U.S. Pat. No. 3,653,383, Wise, Apr. 4, 1972, ALGIN SPONGE AND PROCESS THEREFOR, discloses algin sponges made by freeze-drying aqueous alginate dispersions or gels which can be used for burn dressings, and other surgical purposes. The product after use is water-disintegrative.
Commercially, an oxidized regenerated cellulose is available, as in a gelatin foam distributed in sheet form. Both of these are absorbable in tissues. Under some conditions, the gelatin foam causes bile cysts. It is desirably wetted with saline at the time of use.
The complete disclosures of the above patents and articles are hereby herein incorporated by this reference thereto.
The use of gauzes, felts, and knitted fabrics as a wound dressing is quite conventional. The use of collagenous products as a sponge or pad has been diclosed. The requirements for surgical hemostats are varied and more satisfactory hemostats than presently available are constantly in demand.
SUMMARY OF THE INVENTION It has now been found that a hemostat can be made by dissolving a tissue absorbable polymer in the very powerful solvents hexafluoroisopropyl alcohol or hexafluoroacetone sesquihydrate, preferably filtering the solution, freezing, and subliming off the solvent, yielding a sponge which is readily conformable to wound to pography, highly absorbent and versatile. It may be used in procedures in which the foam sponge is to be left in the wound and absorbed by body tissues and also sees great acceptance in sponges which are used to absorb blood, serum or other liquids with the sponge being removed and discarded. Because there is the ever present risk of part of the sponge falling off and being left in the wound or through inadvertence being closed in the wound, it is desirable that tissue absorbable sponges be used for general surgical use, wherever tissue may grow into the sponge.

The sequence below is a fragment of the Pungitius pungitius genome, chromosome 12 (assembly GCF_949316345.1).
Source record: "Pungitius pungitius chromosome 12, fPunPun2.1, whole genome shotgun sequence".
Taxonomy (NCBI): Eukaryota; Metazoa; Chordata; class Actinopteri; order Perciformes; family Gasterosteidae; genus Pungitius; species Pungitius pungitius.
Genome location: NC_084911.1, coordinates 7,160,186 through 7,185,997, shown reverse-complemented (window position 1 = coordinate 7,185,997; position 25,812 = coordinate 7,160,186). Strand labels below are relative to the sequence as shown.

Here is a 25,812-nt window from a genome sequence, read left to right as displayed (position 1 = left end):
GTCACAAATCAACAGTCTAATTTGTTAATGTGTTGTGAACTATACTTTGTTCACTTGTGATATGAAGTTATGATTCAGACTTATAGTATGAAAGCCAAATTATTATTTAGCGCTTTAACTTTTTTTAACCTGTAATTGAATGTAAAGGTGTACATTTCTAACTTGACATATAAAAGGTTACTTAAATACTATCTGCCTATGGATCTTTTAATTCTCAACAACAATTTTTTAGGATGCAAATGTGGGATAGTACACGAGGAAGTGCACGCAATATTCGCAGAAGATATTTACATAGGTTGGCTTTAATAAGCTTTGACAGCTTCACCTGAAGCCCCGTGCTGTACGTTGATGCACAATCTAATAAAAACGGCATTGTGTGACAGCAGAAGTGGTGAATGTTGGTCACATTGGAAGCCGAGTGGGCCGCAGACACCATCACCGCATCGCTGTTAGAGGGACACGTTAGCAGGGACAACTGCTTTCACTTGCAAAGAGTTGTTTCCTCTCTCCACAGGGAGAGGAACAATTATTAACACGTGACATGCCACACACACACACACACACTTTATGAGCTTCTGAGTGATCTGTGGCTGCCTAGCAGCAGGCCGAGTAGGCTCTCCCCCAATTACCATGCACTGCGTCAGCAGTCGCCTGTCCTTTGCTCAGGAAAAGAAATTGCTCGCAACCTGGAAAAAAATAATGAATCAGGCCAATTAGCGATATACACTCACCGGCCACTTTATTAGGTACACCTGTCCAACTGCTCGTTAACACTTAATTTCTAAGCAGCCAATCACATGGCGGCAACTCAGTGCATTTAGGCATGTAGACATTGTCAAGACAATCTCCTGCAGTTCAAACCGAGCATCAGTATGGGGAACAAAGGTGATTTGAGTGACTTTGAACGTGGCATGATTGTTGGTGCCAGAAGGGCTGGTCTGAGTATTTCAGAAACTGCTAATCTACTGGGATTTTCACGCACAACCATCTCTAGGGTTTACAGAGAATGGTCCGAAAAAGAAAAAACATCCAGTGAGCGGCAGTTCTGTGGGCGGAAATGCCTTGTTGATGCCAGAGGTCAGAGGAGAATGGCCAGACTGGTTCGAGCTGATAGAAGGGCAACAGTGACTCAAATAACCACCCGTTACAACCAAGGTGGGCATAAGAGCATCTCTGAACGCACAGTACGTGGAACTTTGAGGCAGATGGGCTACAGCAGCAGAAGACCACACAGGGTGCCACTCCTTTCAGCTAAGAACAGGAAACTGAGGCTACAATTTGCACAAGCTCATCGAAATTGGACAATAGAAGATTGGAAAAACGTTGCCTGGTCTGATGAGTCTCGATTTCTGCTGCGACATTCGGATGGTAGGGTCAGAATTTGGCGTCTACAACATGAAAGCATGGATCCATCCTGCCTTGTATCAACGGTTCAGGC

A sponge should have high absorptive capacity, should absorb fluids, particularly blood, rapidly, should be strong enough to be readily handled in surgical procedures, and conformable enough that it fits into whatever topography and space that is available, and be soft enough so that it does not injure sensitive tissues.
The absorbability of the present sponges by the body reduces the risks from the inadvertent enclosure of portions of a hemostatic sponge in living tissue-because such portions are absorbed and removed by the tissue itself.
Although freeze drying is a well-known technique, it is usually drying of water from frozen compositions in which water is to be removed by sublimation; and the product is usually rather brittle and friable so that it is not readily conformable, and is easily broken.
Here the solvent, which is removed by sublimation, is hexafluoroisopropyl alcohol or hexafluoroacetone sesquihydrate or a mixture of the two. The residual foam is softer and more conformable than products usually secured from aqueous systems. It is, of course, not possible to use an aqueous system with the tissue absorbable polymer of this invention. The polymers are not water soluble.